## Math Physics Seminar12:20pm - Vincent Hall 209Higher order superintegrability, Painlevé transcendents and representations of polynomial algebras Ian Marqutte, University of Queensland I will review results on classification of quantum superintegrable systems on two-dimensional Euclidean space allowing separation of variables in Cartesian coordinates and possessing an extra integral of third or fourth order. The exotic quantum potential satisfy a nonlinear ODE and have been shown to exhibit the Painleve property. I will also present different constructions of higher order superintegrable Hamiltonians involving Painleve transcendents using four types of building blocks which consist of 1D Hamiltonians allowing operators of the type Abelian, Heisenberg, Conformal or Ladder. Their integrals generate finitely generated polynomial algebras and representations can be exploited to calculate the energy spectrum. I will point out that for certain cases associated with exceptional orthogonal polynomials, these algebraic structures do not allow to calculate the full spectrum and degeneracies. I will describe how other sets of integrals can be build and used to provide a complete solution. |

Tue Feb 05 |
## Math Physics Seminar12:20pm - Vincent Hall 209Choreography in 3-body Classical Mechanics Sasha Turbiner, ICN-UNAM, Mexico By definition the choreography (dancing curve) is the trajectory Does there exist (non)-Newtonian gravity for which the dancing curve is known |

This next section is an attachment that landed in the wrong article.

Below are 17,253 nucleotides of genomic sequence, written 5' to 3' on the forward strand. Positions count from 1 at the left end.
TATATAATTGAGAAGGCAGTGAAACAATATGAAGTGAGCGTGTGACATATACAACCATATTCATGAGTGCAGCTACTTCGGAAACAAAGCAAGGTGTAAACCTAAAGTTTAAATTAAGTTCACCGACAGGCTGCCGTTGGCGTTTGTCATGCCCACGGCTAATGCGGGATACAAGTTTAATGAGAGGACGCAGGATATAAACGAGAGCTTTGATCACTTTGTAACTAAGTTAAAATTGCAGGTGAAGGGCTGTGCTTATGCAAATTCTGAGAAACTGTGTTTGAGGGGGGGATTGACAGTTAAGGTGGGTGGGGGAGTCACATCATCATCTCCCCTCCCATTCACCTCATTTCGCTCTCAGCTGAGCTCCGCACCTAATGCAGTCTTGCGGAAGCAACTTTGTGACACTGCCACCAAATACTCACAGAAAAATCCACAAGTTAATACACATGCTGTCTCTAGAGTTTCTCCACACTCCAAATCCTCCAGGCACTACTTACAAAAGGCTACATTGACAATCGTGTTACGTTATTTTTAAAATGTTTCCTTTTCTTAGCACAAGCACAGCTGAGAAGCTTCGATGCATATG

Tue Feb 19 |
## Math Physics Seminar12:20pm - Vincent Hall 209Invariants of Finite and Discrete Group Actions Via Moving Frames Peter Olver The equivariant moving frame method is adapted to algorithmically construct complete, minimal sets of generating invariants for finite or, more generally, discrete group actions, both linear and nonlinear. The resulting invariants are piecewise analytic and admit a rewrite rule that allows one to immediately express any other invariant (polynomial, rational, smooth, analytic, etc.) as a function of the generating invariants. The talk will be elementary and no a priori knowledge of invariant theory or moving frames will be assumed. |

Tue Apr 30 |
## Math Physics Seminar12:20pm - Vincent Hall 209Math Physics Seminar Joe Benson |

Tue May 07 |
## Math Physics Seminar12:20pm - Vincent Hall 209Polytopes and elliptopes in the foundations of quantum mechanics Michael Janas and Michel Janssen, School of Physics and Astronomy, University of Minnesota Bell's inequality for classical correlations is perhaps the most famous result in quantum foundations. Less familiar is the so-called Tsirelson bound, for the corresponding quantum correlations. We first review Bell's inequality in its original form, where one attempts to classically simulate the following quantum experiment: Alice and Bob independently measure a spin component of one of a pair of spin-1/2 particles entangled in the singlet state. We show that the resulting set of classical and quantum correlations allowed in this setup may be visualized as a tetrahedron and an elliptope, respectively, in three-dimensional space. We then consider how to generalize these results to the case of either more settings or more outcomes (i.e., higher spin). In the case of more than two outcomes, the restrictions on the classical simulations lead to high-dimensional polytopes and highly-faceted polyhedra. In the case of four settings we arrive at the Clauser-Horne-Shimony-Holt (CHSH) inequality, a form of the Bell inequality commonly used in experimental tests. In this context, we briefly discuss connections to semi-definite programming and the topic of spectrahedral shadows. |